Orders of the Day — Land and Housing

Part of the debate – in the House of Commons at 12:00 am on 14th March 1973.

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Photo of Mr Ernest Perry Mr Ernest Perry , Battersea South 12:00 am, 14th March 1973

It is always a pleasure to speak after the hon. Member for Northants, South (Mr. Arthur Jones). I go along with most of what he said, and on one point in particular I agree with him to an especial degree, namely, the question of railway land and railway land idle at the present time. There we are dealing with an area such as there is in Wandsworth, in my constituency of Battersea, South. Stretching from Vauxhall to Mortlake is an area of railway land of literally hundreds of acres. Some has already been given for the erection of the new Covent Garden Market, but, to my knowledge, not one single acre has been given to municipal housing or other housing. In my opinion there are dozens of acres which could be used for that purpose.

I would say to the Secretary of State, with his long knowledge of local government, having been the first citizen in a London borough, that he must know the problems of the inner London boroughs, and know that they are very important, severe and paramount, and that he should try to help the inner London boroughs with the question of the railway land.

I want to take up a point made by the hon. Member for Epping (Mr. Tebbit). I am sorry that he is not present at the moment. He is rather a will-o'-the-wisp; he flits in and flits out of the Chamber. He is not here at present, but that is not my fault. I want to deal for a few moments with the question of the housing record of the last Labour Government. The hon. Member made great play with the fact that we did not reach our target of 500,000 houses in one particular year. It is true that we Id not reach our target of 500,000 houses in one year, but there was a reason for that. In 1968 a large number of councils returned a Tory majority, and the predecessor of the present Secretary of State, when he was leading for the Opposition on housing, actually implored Tory councils throughout the country to curtail the numbers of municipal houses they built. If it had not been for that I am quite sure that we would have achieved our target of 500,000. That is all I want to say about what the hon. Member for Epping said.

I want now to bring up three specific points, on which I ask the Minister for information and help. First there is the question of grants. We hear a lot about improvement grants. Some owner-occupiers are making practical use of them. Others are buying up property through estate agents and taking advantage of improvement grants by selling the properties afterwards at excess prices.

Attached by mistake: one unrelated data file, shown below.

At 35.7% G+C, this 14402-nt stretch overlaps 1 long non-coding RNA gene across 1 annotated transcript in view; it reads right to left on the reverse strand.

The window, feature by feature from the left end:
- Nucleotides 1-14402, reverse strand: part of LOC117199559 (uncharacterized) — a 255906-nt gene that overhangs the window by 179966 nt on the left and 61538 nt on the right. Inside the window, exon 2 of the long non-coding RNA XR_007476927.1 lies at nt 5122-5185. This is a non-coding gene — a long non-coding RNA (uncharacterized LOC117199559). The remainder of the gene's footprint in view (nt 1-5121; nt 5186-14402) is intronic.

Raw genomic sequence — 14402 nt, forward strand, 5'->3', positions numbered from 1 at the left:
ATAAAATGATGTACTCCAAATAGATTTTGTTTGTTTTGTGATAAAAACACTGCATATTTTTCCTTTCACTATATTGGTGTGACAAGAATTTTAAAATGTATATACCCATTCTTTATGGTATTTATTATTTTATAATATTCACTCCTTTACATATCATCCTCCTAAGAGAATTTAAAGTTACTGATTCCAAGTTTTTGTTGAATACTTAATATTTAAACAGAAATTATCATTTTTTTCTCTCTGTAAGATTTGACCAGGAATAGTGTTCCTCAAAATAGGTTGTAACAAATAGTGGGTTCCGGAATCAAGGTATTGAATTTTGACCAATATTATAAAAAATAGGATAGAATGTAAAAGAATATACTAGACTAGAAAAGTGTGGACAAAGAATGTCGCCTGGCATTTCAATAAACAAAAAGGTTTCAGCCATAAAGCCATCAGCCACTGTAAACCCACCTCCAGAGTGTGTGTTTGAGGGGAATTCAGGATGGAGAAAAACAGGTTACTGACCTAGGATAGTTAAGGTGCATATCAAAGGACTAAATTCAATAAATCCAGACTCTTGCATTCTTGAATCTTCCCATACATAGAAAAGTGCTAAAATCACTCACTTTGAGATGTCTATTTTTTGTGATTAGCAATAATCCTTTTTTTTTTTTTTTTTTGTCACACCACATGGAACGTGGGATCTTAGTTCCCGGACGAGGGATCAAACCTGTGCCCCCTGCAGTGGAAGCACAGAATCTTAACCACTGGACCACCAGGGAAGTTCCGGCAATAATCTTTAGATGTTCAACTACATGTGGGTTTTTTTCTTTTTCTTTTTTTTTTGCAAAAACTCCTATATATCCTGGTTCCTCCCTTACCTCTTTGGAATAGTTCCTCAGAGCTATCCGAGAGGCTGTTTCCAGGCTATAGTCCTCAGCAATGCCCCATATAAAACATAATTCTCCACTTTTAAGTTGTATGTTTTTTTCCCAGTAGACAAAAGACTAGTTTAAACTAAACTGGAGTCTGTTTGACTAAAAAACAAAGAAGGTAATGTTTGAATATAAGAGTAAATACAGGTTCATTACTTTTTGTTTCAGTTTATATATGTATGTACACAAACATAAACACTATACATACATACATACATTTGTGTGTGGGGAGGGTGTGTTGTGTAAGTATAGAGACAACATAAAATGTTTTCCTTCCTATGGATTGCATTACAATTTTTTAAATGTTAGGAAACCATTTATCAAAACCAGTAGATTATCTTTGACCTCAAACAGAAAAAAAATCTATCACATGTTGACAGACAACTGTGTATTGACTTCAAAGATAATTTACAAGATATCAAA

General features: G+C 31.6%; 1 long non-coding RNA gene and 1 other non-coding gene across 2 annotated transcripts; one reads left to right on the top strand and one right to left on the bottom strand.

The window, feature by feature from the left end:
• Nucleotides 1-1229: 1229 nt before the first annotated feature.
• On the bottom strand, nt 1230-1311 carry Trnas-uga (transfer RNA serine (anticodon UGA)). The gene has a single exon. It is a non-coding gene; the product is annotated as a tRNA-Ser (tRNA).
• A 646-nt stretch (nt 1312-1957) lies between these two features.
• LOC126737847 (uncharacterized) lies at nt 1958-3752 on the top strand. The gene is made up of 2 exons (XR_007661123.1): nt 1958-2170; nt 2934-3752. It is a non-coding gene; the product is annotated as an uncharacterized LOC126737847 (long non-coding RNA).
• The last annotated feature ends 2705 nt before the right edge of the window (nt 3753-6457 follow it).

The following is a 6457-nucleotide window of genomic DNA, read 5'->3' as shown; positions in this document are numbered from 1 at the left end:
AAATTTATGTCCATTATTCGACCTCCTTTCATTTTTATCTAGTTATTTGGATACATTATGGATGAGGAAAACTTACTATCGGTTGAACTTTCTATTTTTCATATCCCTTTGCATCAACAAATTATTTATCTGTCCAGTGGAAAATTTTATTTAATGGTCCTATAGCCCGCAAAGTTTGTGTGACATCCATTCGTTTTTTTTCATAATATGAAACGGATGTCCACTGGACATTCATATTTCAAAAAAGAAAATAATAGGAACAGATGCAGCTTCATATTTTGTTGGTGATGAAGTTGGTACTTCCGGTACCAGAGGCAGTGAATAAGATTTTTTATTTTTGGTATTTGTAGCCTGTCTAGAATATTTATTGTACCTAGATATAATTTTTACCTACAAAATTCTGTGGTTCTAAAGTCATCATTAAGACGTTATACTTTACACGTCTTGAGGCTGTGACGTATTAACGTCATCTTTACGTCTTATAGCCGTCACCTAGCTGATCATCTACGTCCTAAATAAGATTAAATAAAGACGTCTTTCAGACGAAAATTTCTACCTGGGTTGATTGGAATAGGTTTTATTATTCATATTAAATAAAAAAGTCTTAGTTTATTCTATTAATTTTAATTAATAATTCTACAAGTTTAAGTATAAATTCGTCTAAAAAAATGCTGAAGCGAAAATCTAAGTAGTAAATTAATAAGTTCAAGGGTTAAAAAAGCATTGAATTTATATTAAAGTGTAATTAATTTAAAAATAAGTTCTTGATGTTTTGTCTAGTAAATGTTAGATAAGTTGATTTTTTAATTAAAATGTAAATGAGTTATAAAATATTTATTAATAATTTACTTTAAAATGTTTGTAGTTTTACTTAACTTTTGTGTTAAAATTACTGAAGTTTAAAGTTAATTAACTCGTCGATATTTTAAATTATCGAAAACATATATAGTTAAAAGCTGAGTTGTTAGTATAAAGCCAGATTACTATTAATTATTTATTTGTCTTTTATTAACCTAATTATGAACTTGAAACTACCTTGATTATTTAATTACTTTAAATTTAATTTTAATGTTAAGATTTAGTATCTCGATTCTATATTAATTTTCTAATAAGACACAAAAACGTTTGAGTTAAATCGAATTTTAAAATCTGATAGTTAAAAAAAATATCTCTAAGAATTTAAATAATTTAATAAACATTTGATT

I want particularly to bring to the Minister's notice what is happening in my own constituency, in a road which I will name. It is Gayville Road, in which most of the houses are owner-occupied. I shall mention three houses where there are three sets of retired persons living. In two of them there are pensioners, a husband and his wife in each. In the third there is a single lady, retired and receiving a pension. In all these cases the people occupy the ground floor and have let, in single rooms, the top floors. They are doing a social service by charging people reasonable rents of £3 or £3·50 for a single room. Therefore, they are not exploiters. They are doing a fine job, and they should be helped.

Under Section 16 of the Housing Act 1961 regulations are now being put into force in Wandsworth whereby these old-age pensioners, who to some extent rely upon income from their houses to keep them going—they are not relying on supplementary benefit or social security—are faced with bills for the implementation of fire regulations. In one house I went into two old-age pensioners had just paid £321 for the house to be made fireproof. The other families are faced with the same problem, and the prospect of paying similar sums.

It is all right to pay millions of pounds in improvement grants, which I welcome, but surely some means can be found to give people who are rendering a public service a 50 per cent. grant, or something like that. I implore the Minister to look into this and see what help can be given to people who are helping to solve our housing problem in London.

We have heard today quite a lot about the prices of houses and the average percentage increases throughout the country. In my constituency of Battersea, South—I do not exaggerate here—three years ago one could buy a house near Clapham Common for between £6,000 and £7,000. Only this week one of the houses was sold for £20,000.